Tell us about yourself and how you got into art:
I have always been a creative person. For more than 25 years I have worked as a graphic designer and art director in my own design studio.
In 2011, after a serious physical crisis, I decided to give free rein to my own creative desires and to leave the work commissioned by clients. I had no options after that long and hard process, so I decided to put all the meat in the grill, overcome my fears and trust in my vision. That’s how I came to this.
I want to believe that my protagonists are the hybrid beings that appear in our dreams, inhabitants of a parallel world that we only access either during deep sleep or through the use of psychotropic substances, and that nevertheless we perceive them as coming, like a déjà vu that reminds us that there is more to a reality than what we perceive with our physical senses.
I think that throughout my work emerges a certain mystical, mythological sense in the classical sense, where the forces of nature take on a human form. Many titles are The Young Zeus, the Cyclops, Nymph, Persephone, Caribdis, Aquarida.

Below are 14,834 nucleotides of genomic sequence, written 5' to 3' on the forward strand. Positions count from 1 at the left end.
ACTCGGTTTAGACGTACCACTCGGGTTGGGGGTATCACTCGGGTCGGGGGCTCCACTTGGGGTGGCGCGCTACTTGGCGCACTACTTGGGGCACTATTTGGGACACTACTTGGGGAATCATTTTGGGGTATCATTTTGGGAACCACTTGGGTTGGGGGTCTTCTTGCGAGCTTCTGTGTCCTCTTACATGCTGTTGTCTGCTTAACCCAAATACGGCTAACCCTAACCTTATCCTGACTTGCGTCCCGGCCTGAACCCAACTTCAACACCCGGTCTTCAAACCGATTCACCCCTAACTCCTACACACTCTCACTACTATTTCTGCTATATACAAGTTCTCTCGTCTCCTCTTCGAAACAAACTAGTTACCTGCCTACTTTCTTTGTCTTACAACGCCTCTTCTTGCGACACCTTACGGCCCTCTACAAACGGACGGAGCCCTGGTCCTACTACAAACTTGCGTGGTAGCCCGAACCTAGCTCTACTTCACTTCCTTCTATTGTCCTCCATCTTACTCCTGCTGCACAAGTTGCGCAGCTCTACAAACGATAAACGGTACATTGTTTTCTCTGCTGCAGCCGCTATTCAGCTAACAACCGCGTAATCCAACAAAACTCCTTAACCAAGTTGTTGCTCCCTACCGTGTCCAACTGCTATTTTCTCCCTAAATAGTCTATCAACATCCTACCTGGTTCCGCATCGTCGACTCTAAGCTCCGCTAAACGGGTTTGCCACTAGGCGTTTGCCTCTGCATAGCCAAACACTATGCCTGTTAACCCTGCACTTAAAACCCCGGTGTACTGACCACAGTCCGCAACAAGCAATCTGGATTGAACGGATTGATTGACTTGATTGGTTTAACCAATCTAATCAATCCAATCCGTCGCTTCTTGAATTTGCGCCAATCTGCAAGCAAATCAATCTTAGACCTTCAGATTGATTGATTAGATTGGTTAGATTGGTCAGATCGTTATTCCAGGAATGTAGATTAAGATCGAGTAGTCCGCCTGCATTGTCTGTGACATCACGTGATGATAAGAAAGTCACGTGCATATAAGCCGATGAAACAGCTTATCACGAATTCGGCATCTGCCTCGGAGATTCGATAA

Nature as a soul-endowed force that, when transmuted in person, brings us closer to it. My portraits are often portraits of gods or heroes that we could have been.
Although there are innumerable ways of understanding it, I conceive art in the classical sense, the search for intrinsic truth for beauty. In a society like the current one where through social networks we see tons of ugliness, trash and injustice, my modest contribution is to create beauty that inspires others and that raises a wall against the mediocrity and vulgarity that invades us. I think that is my duty as an artist.